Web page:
The U.S. celebrated its independence on Thursday.
Hopefully, Egypt is on a similar path. The North African
nation broke free of Mohammed Morsi's "leadership" earlier this
week in an effort to sever ties with the controversial Muslim
Brotherhood. Morsi is under house arrest and Adly Mansour has
been sworn in as interim president following what some
international observers are deeming a military coup.
The overthrow of Morsi represents Egypt's second regime change
since the Arab Spring over years ago and to say North Africa's
largest economy is fractured and home to a still tenuous
political situation is an understatement. However, financial
markets have embraced that idea that Morsi has been removed from
power because the Market Vectors Egypt ETF (NYSE:
) has been surging this week.
EGPT, which had previously reached lows that worse than those
seen during the Arab Spring, was reverse split
on a 1-for-4 basis on Monday
, so the ETF got the benefit of some artificial price inflation.
What has happened since then, however, has been legitimate price
appreciation as traders have bet the ETF would benefit from
News of Morsi's potential then realized ouster has been a boon
for EGPT, sending the ETF higher
on impressive volume
. The lone Egypt-specific ETF shot up on Tuesday on roughly six
times the average turnover. EGPT even managed to trade quadruple
its daily average in Wednesday's holiday shortened session. With
more than three hours left in Friday's session, EGPT is up four
percent on volume that is already more than six times the
EGPT's post-reverse split price was just over $38. The fund is
flirting with $44 Friday, but that does not mean this is suddenly
a docile fund that all investors should embrace. Investors
looking to participate in upside for Egyptian stocks without
making in an all-in bet on the country can consider a pair of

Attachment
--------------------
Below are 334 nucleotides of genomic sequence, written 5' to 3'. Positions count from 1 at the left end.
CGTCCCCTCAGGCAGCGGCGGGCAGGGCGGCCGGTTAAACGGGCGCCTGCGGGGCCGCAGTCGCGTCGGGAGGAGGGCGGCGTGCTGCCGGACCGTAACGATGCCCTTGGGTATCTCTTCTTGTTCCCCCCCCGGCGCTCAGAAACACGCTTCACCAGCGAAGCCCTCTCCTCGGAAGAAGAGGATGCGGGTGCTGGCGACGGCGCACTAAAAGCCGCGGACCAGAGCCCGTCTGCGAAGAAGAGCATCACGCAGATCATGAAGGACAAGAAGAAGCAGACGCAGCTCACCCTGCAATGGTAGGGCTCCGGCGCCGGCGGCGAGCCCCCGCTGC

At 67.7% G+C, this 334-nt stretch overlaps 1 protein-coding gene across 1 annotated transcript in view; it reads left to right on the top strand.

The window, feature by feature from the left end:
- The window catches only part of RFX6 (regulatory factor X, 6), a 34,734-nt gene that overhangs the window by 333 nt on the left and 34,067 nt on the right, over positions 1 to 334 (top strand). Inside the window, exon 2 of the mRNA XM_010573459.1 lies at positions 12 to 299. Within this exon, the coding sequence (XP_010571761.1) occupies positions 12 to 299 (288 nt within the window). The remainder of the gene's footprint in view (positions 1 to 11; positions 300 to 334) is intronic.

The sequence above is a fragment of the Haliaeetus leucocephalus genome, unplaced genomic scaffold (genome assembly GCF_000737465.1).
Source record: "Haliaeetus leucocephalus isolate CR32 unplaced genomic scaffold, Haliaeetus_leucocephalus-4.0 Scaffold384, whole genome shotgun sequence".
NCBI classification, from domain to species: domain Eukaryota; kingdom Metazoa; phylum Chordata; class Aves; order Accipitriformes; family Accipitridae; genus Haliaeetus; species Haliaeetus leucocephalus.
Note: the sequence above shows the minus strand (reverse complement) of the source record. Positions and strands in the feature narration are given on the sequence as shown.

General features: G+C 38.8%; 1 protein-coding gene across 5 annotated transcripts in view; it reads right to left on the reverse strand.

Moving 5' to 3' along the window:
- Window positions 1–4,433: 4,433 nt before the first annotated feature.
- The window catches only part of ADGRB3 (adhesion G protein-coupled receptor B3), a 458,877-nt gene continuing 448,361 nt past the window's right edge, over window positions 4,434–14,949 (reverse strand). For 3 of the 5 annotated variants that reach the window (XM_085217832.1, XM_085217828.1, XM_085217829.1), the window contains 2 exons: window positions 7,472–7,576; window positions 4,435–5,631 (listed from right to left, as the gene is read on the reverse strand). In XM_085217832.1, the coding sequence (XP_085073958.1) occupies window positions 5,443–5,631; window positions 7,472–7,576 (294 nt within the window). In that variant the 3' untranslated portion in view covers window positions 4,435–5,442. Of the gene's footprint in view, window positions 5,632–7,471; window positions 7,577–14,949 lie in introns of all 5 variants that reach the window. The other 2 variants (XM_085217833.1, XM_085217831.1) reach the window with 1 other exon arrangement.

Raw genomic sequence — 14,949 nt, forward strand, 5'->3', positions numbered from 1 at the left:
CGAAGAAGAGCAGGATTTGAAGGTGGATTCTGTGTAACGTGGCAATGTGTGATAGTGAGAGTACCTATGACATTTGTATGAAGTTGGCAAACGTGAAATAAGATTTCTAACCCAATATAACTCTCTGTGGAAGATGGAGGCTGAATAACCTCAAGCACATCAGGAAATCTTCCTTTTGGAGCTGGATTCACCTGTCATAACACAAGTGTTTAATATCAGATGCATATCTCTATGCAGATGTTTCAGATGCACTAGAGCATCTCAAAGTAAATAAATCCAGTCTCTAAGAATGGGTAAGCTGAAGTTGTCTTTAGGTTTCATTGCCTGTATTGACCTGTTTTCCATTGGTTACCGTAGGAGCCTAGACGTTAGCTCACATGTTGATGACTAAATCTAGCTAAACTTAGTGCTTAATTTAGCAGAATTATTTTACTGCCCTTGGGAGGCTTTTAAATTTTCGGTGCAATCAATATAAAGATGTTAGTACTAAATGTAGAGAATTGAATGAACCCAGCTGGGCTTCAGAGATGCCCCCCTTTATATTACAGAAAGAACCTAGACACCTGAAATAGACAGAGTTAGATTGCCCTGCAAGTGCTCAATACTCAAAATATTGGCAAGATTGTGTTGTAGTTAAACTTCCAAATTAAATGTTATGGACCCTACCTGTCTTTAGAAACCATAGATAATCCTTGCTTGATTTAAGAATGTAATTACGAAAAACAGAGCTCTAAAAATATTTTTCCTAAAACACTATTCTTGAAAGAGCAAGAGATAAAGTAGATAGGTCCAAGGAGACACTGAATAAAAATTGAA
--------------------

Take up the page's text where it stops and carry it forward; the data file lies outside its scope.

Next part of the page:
Market Vectors Africa Index ETF (NYSE:
) The Market Vectors Africa Index ETF is another "not for the
faint of heart" play and that is not just because of the fund's
22.6 percent weight to Egypt. South Africa, also ravaged by
stunningly high unemployment, accounts for 24.3 percent of AFK's
weight. AFK's South Africa exposure means investors that buy this
fund are, to some extent, leveraged to gold, platinum and
palladium prices, tough corners of the market to be in at the
The good news is AFK does offer a 20.2 percent allocation to
Nigeria, another frontier market awash in
investment potential and peril
. AFK has been getting a boost from Egypt as the ETF is up 3.4
percent in the past week.
Investors should know what they are getting into at the sector
level as financials, energy and materials names combine for
nearly three-quarters of AFK's weight.
PowerShares MENA Frontier Countries Portfolio (NASDAQ:
) The PowerShares MENA Frontier Countries Portfolio stands as one
of the more compelling ETF options for Egypt exposure for a
simple reason: Attractive country allocations. Egypt accounts for
nearly 18 percent of PMNA's weight, but that is easily trumped by
the 24.1 percent weight controlled by far steadier Kuwait.
More importantly, United Arab Emirates and Qatar combine for
31 percent of the ETF's weight. Stocks in those countries have
been among the world's best performers this year. Economic
advancement and political stability in both nations has finally
as both recently gained promotions to emerging
UAE and Qatar's new emerging markets status is expected to
mean hundreds of millions, if not billions of dollars in new
foreign investment into these countries
Until recently, Egypt has been a drag on PMNA, but if the
country can establish true political stability, the ETF becomes
all the more attractive. Still, PMNA is a legitimate play on the
UAE and Qatar growth stories
, which are just getting going.
For more on ETFs, click .
(c) 2013 Benzinga.com. Benzinga does not provide investment
advice. All rights reserved.
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